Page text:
A Backdoor Way to Create a Gun Registry
Gun owners have the right to privacy and shouldn't be treated as criminals.
April 10, 2013
Congress should return to the drawing board with its so-called "universal background check" effort because the reported legislation goes far beyond the concept of simply clearing a law-abiding citizen for the purchase of a firearm and delves into de facto gun registration and possibly criminalizing the simple act of loaning a gun to a friend.
Gun rights advocates are properly alarmed about a provision in the current measure to require record keeping on private transactions or transfers. While the Citizens Committee for the Right to Keep and Bear Arms is not opposed to instant background checks, the proposed record keeping mandate crosses the line.
Under current federal law, background check information is destroyed after 24 hours, and that is the way it should be. In addition to the Second Amendment right to keep and bear arms, gun owners also have a Fourth Amendment right to privacy. Any measure that would establish a permanent record of their firearms transactions is unacceptable.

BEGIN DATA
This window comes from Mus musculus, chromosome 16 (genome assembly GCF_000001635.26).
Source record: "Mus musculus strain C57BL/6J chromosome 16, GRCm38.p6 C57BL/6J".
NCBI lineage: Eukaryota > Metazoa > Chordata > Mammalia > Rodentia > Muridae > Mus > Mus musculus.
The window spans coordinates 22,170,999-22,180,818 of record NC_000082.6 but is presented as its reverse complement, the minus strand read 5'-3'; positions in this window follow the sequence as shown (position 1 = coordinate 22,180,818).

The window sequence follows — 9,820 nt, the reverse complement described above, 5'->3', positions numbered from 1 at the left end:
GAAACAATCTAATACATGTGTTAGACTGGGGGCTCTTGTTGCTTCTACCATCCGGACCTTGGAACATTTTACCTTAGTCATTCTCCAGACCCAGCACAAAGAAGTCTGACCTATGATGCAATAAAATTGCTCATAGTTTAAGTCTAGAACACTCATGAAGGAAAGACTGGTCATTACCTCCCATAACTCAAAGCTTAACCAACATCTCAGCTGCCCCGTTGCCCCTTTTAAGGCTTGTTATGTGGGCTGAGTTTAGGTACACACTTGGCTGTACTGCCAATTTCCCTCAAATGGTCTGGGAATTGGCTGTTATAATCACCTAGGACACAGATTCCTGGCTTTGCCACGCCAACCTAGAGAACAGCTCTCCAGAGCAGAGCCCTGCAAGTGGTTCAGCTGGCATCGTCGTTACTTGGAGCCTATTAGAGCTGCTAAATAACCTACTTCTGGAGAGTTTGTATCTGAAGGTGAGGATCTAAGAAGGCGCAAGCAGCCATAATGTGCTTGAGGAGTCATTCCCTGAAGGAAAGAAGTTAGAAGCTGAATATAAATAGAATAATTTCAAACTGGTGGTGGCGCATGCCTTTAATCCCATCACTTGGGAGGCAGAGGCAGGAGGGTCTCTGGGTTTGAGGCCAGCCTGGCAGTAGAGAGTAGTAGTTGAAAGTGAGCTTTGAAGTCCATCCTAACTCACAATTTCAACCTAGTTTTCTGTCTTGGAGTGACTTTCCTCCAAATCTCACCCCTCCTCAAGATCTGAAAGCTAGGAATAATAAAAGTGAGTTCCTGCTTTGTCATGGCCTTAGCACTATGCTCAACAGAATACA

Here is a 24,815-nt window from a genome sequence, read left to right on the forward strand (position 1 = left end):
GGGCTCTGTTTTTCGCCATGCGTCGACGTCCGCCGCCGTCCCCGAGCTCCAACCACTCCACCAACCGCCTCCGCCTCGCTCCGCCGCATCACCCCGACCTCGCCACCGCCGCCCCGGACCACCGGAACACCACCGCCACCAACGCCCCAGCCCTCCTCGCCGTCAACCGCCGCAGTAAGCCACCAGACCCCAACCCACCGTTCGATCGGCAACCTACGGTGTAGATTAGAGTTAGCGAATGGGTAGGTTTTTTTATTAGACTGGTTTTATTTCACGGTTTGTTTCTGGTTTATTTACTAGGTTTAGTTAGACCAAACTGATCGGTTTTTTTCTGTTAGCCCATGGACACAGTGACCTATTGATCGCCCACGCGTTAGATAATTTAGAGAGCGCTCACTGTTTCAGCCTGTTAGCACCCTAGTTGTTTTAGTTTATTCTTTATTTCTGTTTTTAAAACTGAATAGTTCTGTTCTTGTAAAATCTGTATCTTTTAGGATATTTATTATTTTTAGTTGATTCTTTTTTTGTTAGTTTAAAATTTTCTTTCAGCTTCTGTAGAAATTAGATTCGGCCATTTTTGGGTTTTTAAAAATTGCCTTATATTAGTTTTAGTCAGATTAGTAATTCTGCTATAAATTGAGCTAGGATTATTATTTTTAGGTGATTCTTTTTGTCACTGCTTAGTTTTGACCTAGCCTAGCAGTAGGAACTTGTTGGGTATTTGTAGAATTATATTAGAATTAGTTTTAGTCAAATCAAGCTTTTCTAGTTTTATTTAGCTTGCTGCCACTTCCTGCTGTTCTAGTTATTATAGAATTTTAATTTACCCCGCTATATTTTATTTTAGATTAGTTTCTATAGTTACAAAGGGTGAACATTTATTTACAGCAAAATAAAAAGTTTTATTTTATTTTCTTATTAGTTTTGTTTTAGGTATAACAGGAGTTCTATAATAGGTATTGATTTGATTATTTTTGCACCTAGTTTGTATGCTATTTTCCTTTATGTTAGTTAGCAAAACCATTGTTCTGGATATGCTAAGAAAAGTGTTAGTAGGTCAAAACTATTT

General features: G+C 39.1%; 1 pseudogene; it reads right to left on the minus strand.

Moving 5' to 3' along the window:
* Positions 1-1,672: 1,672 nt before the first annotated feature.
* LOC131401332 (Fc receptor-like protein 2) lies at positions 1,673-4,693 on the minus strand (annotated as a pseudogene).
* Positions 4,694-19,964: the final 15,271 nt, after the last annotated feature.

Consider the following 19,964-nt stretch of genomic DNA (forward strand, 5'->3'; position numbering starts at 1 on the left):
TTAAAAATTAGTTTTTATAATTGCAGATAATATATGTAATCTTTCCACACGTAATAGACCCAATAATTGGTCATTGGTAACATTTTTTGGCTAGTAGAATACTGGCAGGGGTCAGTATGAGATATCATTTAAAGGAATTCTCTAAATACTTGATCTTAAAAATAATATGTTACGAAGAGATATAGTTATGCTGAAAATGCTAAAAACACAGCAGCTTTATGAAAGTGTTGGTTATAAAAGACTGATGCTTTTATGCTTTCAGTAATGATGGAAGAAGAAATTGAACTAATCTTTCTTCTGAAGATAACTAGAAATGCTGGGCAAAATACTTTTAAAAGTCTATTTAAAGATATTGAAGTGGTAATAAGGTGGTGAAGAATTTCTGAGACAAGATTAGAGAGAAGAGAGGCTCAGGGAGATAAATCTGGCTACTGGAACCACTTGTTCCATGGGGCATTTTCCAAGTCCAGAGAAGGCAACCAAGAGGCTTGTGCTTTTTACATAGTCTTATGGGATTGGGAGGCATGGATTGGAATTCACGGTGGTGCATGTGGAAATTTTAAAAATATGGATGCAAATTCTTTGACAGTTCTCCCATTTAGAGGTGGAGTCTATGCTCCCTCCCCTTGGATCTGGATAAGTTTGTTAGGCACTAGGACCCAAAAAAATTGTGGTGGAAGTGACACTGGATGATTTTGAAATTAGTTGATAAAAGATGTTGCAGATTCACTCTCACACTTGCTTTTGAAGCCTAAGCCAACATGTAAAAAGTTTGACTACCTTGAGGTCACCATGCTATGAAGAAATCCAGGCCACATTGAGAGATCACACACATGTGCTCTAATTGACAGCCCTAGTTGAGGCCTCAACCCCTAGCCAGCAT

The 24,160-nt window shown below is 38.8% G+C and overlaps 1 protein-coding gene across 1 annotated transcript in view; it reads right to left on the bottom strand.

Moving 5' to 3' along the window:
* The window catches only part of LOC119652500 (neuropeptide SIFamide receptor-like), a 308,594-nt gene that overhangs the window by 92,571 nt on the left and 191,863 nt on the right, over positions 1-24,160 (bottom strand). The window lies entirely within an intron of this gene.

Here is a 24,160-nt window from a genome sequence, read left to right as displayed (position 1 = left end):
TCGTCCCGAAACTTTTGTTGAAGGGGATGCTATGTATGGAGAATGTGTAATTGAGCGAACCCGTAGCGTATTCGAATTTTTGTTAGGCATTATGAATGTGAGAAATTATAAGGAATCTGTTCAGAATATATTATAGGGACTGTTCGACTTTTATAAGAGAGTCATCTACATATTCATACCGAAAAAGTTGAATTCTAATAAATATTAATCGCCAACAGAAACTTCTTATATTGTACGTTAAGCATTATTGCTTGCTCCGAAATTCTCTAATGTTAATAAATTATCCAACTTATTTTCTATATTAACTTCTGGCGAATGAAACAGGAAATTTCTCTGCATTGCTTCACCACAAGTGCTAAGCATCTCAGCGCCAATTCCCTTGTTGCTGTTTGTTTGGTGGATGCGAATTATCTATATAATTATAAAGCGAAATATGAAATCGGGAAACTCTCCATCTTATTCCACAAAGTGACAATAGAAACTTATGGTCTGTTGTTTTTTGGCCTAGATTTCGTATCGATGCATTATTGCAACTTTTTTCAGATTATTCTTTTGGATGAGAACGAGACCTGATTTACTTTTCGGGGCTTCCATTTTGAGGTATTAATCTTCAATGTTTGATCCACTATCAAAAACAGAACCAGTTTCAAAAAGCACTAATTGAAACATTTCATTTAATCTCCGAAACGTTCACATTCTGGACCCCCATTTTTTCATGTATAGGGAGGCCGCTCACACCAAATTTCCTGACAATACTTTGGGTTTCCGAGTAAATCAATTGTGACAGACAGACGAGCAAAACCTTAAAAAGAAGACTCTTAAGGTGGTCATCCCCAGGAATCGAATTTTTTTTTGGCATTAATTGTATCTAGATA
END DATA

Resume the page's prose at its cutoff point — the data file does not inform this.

When the government creates a database, they use it, and not always for good purpose. If someone owns one or a dozen guns, to use and carry responsibly, it's nobody's business and certainly not the government's business.
Pushing legislation with backdoor gun registration hiding in the small print does nothing to encourage serious discussion with gun rights advocates or organizations. Millions of law-abiding citizens who have committed no crime, but only wish to exercise a constitutionally-protected civil right, should not be treated like criminals or played for fools.
Legislation that leaves gun owners vulnerable to privacy invasion by a snoopy government is unwarranted and unnecessary. After all, this is still the United States, not a police state.